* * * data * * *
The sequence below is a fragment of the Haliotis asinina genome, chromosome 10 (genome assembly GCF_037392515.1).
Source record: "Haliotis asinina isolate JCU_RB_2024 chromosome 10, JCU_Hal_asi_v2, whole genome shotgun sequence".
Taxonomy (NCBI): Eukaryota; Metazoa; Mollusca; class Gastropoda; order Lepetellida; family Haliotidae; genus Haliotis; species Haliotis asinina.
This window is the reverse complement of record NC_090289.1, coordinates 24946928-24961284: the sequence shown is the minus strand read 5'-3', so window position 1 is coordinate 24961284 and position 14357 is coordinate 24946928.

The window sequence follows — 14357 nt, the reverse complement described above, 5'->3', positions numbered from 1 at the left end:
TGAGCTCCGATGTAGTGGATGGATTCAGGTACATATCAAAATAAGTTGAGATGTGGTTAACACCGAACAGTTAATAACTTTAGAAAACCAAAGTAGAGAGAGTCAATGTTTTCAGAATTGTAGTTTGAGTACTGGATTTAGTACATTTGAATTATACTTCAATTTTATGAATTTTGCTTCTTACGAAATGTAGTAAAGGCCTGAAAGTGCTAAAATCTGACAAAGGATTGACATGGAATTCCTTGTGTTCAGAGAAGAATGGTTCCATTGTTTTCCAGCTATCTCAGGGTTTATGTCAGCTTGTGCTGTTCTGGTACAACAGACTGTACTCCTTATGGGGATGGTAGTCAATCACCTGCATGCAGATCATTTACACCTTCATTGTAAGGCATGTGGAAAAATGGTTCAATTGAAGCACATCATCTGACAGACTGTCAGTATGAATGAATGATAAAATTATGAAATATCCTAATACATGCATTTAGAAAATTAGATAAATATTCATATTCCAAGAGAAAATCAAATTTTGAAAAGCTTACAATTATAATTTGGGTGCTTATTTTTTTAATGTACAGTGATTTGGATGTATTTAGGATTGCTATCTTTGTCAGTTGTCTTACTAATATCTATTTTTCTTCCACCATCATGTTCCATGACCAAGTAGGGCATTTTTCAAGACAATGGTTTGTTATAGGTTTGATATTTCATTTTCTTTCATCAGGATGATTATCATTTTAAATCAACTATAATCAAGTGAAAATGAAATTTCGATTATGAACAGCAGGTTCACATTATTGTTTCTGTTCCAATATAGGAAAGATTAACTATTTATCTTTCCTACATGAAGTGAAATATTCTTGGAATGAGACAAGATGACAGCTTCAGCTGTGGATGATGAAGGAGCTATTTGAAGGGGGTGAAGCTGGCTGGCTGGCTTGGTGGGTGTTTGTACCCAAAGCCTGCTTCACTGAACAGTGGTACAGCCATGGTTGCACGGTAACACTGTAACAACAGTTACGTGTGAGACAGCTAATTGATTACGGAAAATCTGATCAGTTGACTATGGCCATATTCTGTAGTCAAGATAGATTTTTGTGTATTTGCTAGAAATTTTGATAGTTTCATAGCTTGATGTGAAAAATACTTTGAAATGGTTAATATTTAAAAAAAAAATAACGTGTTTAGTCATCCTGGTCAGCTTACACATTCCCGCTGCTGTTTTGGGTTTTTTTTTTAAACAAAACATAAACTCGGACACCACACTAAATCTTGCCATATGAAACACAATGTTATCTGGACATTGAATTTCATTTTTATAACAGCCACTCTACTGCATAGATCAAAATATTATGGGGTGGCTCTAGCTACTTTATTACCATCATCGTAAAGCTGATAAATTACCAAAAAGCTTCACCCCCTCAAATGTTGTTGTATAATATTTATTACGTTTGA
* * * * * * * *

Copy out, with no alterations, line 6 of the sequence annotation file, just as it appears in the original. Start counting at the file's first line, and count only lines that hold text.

TGAGCTCCGATGTAGTGGATGGATTCAGGTACATATCAAAATAAGTTGAGATGTGGTTAACACCGAACAGTTAATAACTTTAGAAAACCAAAGTAGAGAGAGTCAATGTTTTCAGAATTGTAGTTTGAGTACTGGATTTAGTACATTTGAATTATACTTCAATTTTATGAATTTTGCTTCTTACGAAATGTAGTAAAGGCCTGAAAGTGCTAAAATCTGACAAAGGATTGACATGGAATTCCTTGTGTTCAGAGAAGAATGGTTCCATTGTTTTCCAGCTATCTCAGGGTTTATGTCAGCTTGTGCTGTTCTGGTACAACAGACTGTACTCCTTATGGGGATGGTAGTCAATCACCTGCATGCAGATCATTTACACCTTCATTGTAAGGCATGTGGAAAAATGGTTCAATTGAAGCACATCATCTGACAGACTGTCAGTATGAATGAATGATAAAATTATGAAATATCCTAATACATGCATTTAGAAAATTAGATAAATATTCATATTCCAAGAGAAAATCAAATTTTGAAAAGCTTACAATTATAATTTGGGTGCTTATTTTTTTAATGTACAGTGATTTGGATGTATTTAGGATTGCTATCTTTGTCAGTTGTCTTACTAATATCTATTTTTCTTCCACCATCATGTTCCATGACCAAGTAGGGCATTTTTCAAGACAATGGTTTGTTATAGGTTTGATATTTCATTTTCTTTCATCAGGATGATTATCATTTTAAATCAACTATAATCAAGTGAAAATGAAATTTCGATTATGAACAGCAGGTTCACATTATTGTTTCTGTTCCAATATAGGAAAGATTAACTATTTATCTTTCCTACATGAAGTGAAATATTCTTGGAATGAGACAAGATGACAGCTTCAGCTGTGGATGATGAAGGAGCTATTTGAAGGGGGTGAAGCTGGCTGGCTGGCTTGGTGGGTGTTTGTACCCAAAGCCTGCTTCACTGAACAGTGGTACAGCCATGGTTGCACGGTAACACTGTAACAACAGTTACGTGTGAGACAGCTAATTGATTACGGAAAATCTGATCAGTTGACTATGGCCATATTCTGTAGTCAAGATAGATTTTTGTGTATTTGCTAGAAATTTTGATAGTTTCATAGCTTGATGTGAAAAATACTTTGAAATGGTTAATATTTAAAAAAAAAATAACGTGTTTAGTCATCCTGGTCAGCTTACACATTCCCGCTGCTGTTTTGGGTTTTTTTTTTAAACAAAACATAAACTCGGACACCACACTAAATCTTGCCATATGAAACACAATGTTATCTGGACATTGAATTTCATTTTTATAACAGCCACTCTACTGCATAGATCAAAATATTATGGGGTGGCTCTAGCTACTTTATTACCATCATCGTAAAGCTGATAAATTACCAAAAAGCTTCACCCCCTCAAATGTTGTTGTATAATATTTATTACGTTTGA